Republicans and Democrats agree on something: big tech’s power threatens our economies and our flow of information
Last October the Department of Justice filed an antitrust case against Google. This is the most significant antitrust case filed since the government suit against Microsoft in 1998, and it also ranks with the most important antitrust suits of all time, including Standard Oil and AT&T. The move by a conservative Republican administration to take on one of the largest companies in the world is a repudiation of the libertarian ideology that has dominated American politics since the 1980s.
Search and advertising are not mere products like cars or refrigerators; search and advertising represent the flow of information in a free society. America, and the world, has never seen this kind of radical centralization of information flow and ad financing. As Senator Ted Cruz has put it, Google is “larger and more powerful than Standard Oil was when it was broken up by the antitrust laws”.
The complaint against Google looks a lot like the Microsoft case. In 1998, the government alleged that Microsoft ensured its browser Internet Explorer (IE) would become the dominant way to access the internet, instead of its rival, Netscape Navigator. Microsoft did this not by making a better product, but by cajoling or forcing computer manufacturers and internet service providers to distribute IE and not Netscape, as well as by tying its browser to its monopoly operating system, Windows.
The government is saying that Google is doing the same thing with search, putting its search engine in front of consumers so rivals – like Bing or DuckDuckGo – never get a chance to compete. The most important way to distribute search engines is to be the preset default general search engine on a device; most consumers simply never change their defaults. To take advantage of this dynamic, Google has agreements with mobile phone companies like Apple and Samsung, wireless carriers like AT&T and Verizon, and browser companies like Mozilla to gain default status for Google. These agreements include large payments – Apple reportedly gets over $12bn a year – so Google gets prime placement. Some of these agreements also include specific prohibitions to distribute the apps of its competitors. The case alleges that these agreements, which cover 60% of the general search market, are illegal.
In the way that Microsoft tied Windows and IE, Google has its own properties to which it ties Google search. This includes Android, a Google-owned mobile phone operating system, and Chrome, Google’s browser. Both Android and Chrome have a majority market share of their respective markets. Like Windows and IE, bundling search with these dominant distribution platforms gives Google an unfair advantage.
Software like Windows and search engines like Google demonstrate returns to scale, which is to say: the more users they have, the more useful the product. In the case of search, without enough users or scale, a search engine can never get enough data to learn how to be really good at returning results. By preventing rivals from getting enough scale, the government alleges, Google is maintaining its monopoly.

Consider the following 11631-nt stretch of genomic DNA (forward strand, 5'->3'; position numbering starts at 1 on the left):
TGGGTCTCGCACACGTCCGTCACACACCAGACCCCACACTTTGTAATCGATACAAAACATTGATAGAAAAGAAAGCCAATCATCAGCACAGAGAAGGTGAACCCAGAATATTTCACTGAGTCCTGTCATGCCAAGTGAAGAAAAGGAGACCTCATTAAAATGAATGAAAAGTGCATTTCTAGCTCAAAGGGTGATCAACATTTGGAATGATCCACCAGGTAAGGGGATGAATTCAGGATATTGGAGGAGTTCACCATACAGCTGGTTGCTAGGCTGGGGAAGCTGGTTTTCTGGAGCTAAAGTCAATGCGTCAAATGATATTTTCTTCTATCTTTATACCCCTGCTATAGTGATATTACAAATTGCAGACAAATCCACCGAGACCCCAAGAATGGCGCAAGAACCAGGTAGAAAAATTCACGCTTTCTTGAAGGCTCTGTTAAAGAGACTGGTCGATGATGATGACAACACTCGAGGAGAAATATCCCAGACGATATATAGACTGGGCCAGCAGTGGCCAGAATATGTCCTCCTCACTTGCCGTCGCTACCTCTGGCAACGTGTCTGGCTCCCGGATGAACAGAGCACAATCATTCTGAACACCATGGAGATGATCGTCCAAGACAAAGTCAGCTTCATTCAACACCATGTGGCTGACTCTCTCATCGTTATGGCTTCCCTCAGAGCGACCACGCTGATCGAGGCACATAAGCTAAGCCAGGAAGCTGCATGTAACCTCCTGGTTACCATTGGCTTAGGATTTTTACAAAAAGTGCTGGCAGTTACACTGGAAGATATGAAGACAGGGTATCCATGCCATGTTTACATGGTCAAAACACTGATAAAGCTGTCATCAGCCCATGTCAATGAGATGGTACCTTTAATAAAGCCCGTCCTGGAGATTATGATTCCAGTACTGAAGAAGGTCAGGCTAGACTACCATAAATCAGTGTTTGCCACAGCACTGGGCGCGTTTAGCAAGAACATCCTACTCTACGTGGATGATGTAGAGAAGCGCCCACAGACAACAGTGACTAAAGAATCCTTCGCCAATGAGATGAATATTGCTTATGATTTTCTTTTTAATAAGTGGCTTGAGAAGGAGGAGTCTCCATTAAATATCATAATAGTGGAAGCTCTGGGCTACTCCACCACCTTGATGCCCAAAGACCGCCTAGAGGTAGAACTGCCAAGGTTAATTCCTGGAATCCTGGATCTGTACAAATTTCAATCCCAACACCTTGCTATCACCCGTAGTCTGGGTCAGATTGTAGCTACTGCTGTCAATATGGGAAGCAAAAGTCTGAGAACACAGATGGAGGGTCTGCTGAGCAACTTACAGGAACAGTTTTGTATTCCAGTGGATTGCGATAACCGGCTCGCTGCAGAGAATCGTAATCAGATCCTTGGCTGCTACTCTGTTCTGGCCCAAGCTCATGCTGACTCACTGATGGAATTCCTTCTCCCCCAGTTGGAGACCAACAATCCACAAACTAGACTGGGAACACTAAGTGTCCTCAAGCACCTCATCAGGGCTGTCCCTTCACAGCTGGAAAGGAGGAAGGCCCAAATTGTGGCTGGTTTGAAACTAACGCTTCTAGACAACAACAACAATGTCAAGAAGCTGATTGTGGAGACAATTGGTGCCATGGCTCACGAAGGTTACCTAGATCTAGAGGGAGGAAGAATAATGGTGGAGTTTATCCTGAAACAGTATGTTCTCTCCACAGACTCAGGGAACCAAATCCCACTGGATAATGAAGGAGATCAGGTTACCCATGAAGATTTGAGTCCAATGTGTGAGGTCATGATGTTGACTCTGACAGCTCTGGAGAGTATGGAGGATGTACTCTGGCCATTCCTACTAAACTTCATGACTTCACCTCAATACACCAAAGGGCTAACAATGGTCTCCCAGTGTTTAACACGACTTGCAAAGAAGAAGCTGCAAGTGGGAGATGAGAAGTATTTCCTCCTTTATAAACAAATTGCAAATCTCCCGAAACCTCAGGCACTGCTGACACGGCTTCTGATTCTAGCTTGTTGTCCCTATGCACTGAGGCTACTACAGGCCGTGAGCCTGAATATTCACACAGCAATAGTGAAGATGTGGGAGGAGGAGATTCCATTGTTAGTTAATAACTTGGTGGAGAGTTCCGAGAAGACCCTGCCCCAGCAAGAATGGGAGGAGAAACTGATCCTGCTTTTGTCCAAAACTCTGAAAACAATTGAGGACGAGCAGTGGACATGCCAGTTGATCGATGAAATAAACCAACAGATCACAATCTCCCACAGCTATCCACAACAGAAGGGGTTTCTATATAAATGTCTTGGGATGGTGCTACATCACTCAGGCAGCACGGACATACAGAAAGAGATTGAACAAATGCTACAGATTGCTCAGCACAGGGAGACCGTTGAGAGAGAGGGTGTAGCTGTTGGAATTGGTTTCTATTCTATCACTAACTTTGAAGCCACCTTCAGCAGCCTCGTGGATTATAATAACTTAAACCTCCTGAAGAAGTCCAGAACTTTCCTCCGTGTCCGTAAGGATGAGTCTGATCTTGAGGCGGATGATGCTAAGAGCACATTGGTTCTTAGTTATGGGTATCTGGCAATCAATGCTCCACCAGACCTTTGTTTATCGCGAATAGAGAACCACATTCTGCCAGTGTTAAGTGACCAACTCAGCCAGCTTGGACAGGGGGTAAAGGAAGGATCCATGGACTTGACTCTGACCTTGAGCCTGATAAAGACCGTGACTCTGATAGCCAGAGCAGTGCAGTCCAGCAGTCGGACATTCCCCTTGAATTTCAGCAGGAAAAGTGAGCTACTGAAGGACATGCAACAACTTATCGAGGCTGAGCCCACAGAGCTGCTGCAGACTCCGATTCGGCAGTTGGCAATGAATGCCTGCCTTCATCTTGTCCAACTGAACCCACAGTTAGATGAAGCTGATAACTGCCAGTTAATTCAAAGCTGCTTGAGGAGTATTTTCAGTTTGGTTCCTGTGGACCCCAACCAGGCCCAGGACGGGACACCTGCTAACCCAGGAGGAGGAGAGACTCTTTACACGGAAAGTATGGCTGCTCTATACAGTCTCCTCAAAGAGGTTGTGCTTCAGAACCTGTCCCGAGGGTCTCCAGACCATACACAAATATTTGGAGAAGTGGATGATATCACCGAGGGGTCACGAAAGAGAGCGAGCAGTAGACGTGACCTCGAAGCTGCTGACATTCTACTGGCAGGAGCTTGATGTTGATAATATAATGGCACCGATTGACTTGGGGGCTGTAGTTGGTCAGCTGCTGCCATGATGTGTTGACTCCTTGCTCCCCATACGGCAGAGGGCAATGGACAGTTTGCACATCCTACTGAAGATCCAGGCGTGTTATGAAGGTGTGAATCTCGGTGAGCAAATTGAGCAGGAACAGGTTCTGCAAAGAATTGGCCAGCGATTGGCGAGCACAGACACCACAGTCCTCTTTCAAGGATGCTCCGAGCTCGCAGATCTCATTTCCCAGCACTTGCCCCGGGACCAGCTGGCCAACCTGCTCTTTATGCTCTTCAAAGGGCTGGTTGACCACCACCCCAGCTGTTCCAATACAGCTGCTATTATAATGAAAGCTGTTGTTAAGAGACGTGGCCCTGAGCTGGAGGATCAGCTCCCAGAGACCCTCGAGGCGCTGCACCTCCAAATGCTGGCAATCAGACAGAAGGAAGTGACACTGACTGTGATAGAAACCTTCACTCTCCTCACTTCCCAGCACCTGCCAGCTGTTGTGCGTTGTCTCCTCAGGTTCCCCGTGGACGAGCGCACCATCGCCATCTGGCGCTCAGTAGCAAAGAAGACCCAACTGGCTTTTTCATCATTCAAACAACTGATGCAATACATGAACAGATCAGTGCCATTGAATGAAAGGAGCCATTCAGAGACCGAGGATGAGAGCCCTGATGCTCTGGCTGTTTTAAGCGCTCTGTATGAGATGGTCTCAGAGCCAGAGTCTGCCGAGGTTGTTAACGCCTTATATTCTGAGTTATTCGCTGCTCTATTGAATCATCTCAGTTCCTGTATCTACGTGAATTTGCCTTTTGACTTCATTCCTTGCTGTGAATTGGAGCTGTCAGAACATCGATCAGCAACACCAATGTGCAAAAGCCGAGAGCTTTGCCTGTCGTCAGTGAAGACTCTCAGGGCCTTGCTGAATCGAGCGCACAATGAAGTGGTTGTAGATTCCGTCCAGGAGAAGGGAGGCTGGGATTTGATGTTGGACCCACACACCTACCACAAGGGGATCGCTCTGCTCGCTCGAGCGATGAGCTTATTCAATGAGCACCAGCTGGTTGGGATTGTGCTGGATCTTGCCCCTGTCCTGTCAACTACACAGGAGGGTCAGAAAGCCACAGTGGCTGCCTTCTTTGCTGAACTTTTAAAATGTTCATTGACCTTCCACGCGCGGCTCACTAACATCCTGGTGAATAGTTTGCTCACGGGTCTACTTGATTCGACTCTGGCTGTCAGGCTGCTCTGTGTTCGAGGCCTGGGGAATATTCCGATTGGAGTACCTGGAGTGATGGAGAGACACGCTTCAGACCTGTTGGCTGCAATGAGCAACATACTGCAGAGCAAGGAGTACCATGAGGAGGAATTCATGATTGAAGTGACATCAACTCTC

The government is asking for an end to anti-competitive contractual restrictions, as well as a break-up of those parts of Google’s business that present a conflict of interest. It’s a good case, and there’s a reason the Department of Justice is explicitly mirroring the Microsoft suit. The government won. (Though the remedy of a split-up was overturned on appeal, Microsoft’s guilty verdict was never undone.)
Google responded by saying that consumers can choose different browsers if they like. It has even released a set of videos showing how easy it is to switch. But everyone knows defaults are a key fulcrum for distribution – Google doesn’t pay Apple $12bn for fun. Moreover, Russian antitrust enforcers pursued something like this case in 2014, forcing Google to stop leveraging Android into mobile search dominance. It worked; Russia’s search market is competitive, the only place in the world where enforcers were able to take apart Google’s monopoly.
But there is a big difference between this case and that against Microsoft: the political environment. In many ways, the case against Microsoft was a political anomaly, an antitrust case in an era of prosperity when nearly all political elites thought that big corporations were good. Today, by contrast, corporate power is understood as a serious political issue, with Donald Trump tweeting about big tech monopoly power and Democrats including antitrust in their party platform. Earlier this year, the House antitrust subcommittee, long-dormant but now chaired by the vigorous Rhode Island Democrat David Cicilline, concluded a 16-month investigation of big tech companies and came out with scalding recommendations to break up not only Google, but Apple, Amazon, and Facebook as well. This case is part of an ideological break from the era of worship of free markets.
The Google case is a good start, but we haven’t really enforced anti-monopoly laws for 20 years, so search distribution isn’t the only problematic area. Google has market power elsewhere, including the software underpinning online publishing and advertising. It is starving newspapers and publishers and killing rivals like Yelp and TripAdvisor. Fortunately, state attorneys general are likely to bring cases against other aspects of the company’s business. More fundamentally, this case is bigger than just one market or one company; it’s about protecting democracy itself against concentrated private power.
As Cicilline put it a few months ago: “Our founders would not bow before a king. Nor should we bow before the emperors of the online economy.”
(While a slightly dated article, if this is the first you have read it, treat it as news)
Sarah Miller is the executive director of the American Economic Liberties Project and a former Treasury official